Horsemen, Calder Sign Deal, But Momentum on Gulfstream’s Side

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Equipment of Manny Tortora,top trainer at Calder, as he departs for Gulfstream Equipment of Manny Tortora,top trainer at Calder, as he departs for Gulfstream

It took a threat from horsemen to cut off the simulcasting signal, but the Florida Horsemen’s Benevolent and Protective Association and Calder racetrack and casino have a signed purse contract for the remainder of 2013.

The FHBPA was encouraged by horse owner Carlo Vaccarezza – who briefly threatened to create a separate horseman’s organization based at Gulfstream Park – to use the leverage of simulcast-rights approval as a stick in the negotiations with Calder that bogged down for months. The FHBPA set a deadline of July 25 before it said it would shut down the signals in to and out of Calder if a contract agreement were not reached. Horsemen were unhappy to be operating without a contract and wrote a letter to state officials that Calder’s casino license should not be renewed because of the absence of a horsemen’s contract.

“We ironed out the remaining details this week,” said FHBPA executive director Kent Stirling.  “Our horsemen are pleased that South Florida racing will continue uninterrupted.”

“With Florida racing in its current state of turmoil, both sides agreed it was best to approach this from a short-term perspective,” FHBPA president Phil Combest explained.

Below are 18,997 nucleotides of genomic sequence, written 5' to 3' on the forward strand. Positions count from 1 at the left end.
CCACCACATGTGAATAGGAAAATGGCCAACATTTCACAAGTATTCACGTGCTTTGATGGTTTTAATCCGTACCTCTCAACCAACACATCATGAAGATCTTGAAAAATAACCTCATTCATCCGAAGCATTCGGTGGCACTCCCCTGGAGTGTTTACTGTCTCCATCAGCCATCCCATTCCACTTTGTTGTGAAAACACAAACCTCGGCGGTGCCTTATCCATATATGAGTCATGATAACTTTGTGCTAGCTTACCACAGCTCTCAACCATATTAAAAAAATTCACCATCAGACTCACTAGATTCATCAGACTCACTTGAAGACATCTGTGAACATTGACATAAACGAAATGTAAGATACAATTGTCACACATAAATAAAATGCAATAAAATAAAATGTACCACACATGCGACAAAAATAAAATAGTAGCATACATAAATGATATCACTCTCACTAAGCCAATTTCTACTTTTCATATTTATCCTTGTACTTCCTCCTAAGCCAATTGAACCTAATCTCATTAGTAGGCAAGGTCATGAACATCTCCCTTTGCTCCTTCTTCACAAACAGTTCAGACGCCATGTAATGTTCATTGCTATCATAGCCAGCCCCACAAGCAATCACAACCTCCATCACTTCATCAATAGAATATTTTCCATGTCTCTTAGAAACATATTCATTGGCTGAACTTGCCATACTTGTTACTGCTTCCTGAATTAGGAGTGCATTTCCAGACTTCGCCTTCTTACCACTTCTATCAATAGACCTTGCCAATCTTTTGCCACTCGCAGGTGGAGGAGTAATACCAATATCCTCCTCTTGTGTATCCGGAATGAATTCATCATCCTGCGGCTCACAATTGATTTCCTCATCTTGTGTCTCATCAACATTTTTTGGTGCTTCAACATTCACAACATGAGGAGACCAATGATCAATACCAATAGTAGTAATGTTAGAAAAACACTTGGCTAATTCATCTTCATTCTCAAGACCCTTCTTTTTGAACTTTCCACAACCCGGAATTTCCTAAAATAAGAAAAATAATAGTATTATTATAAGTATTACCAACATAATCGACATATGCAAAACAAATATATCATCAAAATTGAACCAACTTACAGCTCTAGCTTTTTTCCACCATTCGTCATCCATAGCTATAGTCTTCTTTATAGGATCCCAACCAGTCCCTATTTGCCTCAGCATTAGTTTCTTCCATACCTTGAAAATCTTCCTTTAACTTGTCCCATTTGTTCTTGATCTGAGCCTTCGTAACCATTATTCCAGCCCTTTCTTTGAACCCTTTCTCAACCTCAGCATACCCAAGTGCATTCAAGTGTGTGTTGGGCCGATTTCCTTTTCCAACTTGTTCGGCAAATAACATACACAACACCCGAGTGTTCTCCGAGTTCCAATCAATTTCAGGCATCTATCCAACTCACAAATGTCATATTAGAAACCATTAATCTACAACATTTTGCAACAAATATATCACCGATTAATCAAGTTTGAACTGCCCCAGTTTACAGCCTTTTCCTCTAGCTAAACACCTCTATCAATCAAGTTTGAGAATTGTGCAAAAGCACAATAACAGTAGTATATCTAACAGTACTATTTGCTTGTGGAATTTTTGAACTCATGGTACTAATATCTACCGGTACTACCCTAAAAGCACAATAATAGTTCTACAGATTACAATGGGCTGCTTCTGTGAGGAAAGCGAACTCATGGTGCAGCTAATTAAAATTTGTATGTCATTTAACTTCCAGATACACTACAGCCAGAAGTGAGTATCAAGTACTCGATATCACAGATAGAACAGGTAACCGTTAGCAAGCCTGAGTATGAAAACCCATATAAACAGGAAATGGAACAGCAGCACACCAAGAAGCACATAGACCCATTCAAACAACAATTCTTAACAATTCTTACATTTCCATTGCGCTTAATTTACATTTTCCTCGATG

Included in the language of the contract, according to FHBPA executive director Kent Stirling, are some rules regarding stabling at Calder and exceptions that will be granted to horsemen there who want to race at Gulfstream Park. The two South Florida tracks are going head-to-head against each other for the first time, after failing to reach an agreement on racing dates under the deregulation rules of Florida racing.

Calder-based horsemen won’t lose their stalls for racing at Gulfstream if the horses do not fit the conditions of a race at Calder or if a Calder owner needs to start one runner at Gulfstream in order to be eligible to claim  a horse there. Horses are also permitted to race in stakes at Gulfstream and return to the Calder stable area. However, there remain stabling restrictions not unlike those of some competitive tracks in the mid-Atlantic area.

In order to attract more horsemen to its Hallandale facility, Gulfstream Park president Tim Ritvo has adopted what he calls a “100% open access” policy.

The tide in the month-long battle is clearly turning in Gulfstream’s favor, both in terms of handle and starters.

This weekend, Gulfstream has 85 entries Saturday and 86 Sunday (both nine-race cards), while Calder has 70 Saturday for nine races and 71 Sunday for eight races.  The number of horses stabled at Calder has fallen to about 900, sources said, while Gulfstream Park has over 1,000.

Calder is scheduled to race year-round Fridays, Saturdays, and Sundays, while Gulfstream is racing Saturdays and Sundays until its winter meeting begins in December, when it goes to an expanded schedule up to five days per week.

Other than the first day of head-to-head competition, when Calder offered its stakes-rich Summit of Speed program, Gulfstream Park has easily out-handled Calder, both on-track and through simulcast wagering, by a ratio of 3-to-1 or more. That advantage is only expected to increase if Gulfstream continues to build up its average field size and Calder field sizes decline.